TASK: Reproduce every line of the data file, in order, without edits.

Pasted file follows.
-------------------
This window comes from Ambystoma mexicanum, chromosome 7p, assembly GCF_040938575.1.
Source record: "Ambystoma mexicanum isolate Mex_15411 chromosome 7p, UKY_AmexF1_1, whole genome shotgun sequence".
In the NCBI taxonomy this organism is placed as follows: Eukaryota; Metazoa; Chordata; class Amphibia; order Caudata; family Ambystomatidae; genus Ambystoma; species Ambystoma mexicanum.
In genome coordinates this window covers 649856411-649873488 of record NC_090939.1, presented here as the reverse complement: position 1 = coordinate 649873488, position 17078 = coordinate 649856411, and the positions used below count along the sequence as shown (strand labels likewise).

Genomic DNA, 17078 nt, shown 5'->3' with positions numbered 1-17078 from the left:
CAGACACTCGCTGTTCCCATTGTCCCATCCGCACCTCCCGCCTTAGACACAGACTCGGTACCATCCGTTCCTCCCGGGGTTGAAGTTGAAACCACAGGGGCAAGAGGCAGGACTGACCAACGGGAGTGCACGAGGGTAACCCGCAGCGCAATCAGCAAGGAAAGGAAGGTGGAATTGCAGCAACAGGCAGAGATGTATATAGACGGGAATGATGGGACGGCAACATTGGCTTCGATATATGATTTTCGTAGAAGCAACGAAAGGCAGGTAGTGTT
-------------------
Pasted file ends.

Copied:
This window comes from Ambystoma mexicanum, chromosome 7p, assembly GCF_040938575.1.
Source record: "Ambystoma mexicanum isolate Mex_15411 chromosome 7p, UKY_AmexF1_1, whole genome shotgun sequence".
In the NCBI taxonomy this organism is placed as follows: Eukaryota; Metazoa; Chordata; class Amphibia; order Caudata; family Ambystomatidae; genus Ambystoma; species Ambystoma mexicanum.
In genome coordinates this window covers 649856411-649873488 of record NC_090939.1, presented here as the reverse complement: position 1 = coordinate 649873488, position 17078 = coordinate 649856411, and the positions used below count along the sequence as shown (strand labels likewise).

Genomic DNA, 17078 nt, shown 5'->3' with positions numbered 1-17078 from the left:
CAGACACTCGCTGTTCCCATTGTCCCATCCGCACCTCCCGCCTTAGACACAGACTCGGTACCATCCGTTCCTCCCGGGGTTGAAGTTGAAACCACAGGGGCAAGAGGCAGGACTGACCAACGGGAGTGCACGAGGGTAACCCGCAGCGCAATCAGCAAGGAAAGGAAGGTGGAATTGCAGCAACAGGCAGAGATGTATATAGACGGGAATGATGGGACGGCAACATTGGCTTCGATATATGATTTTCGTAGAAGCAACGAAAGGCAGGTAGTGTT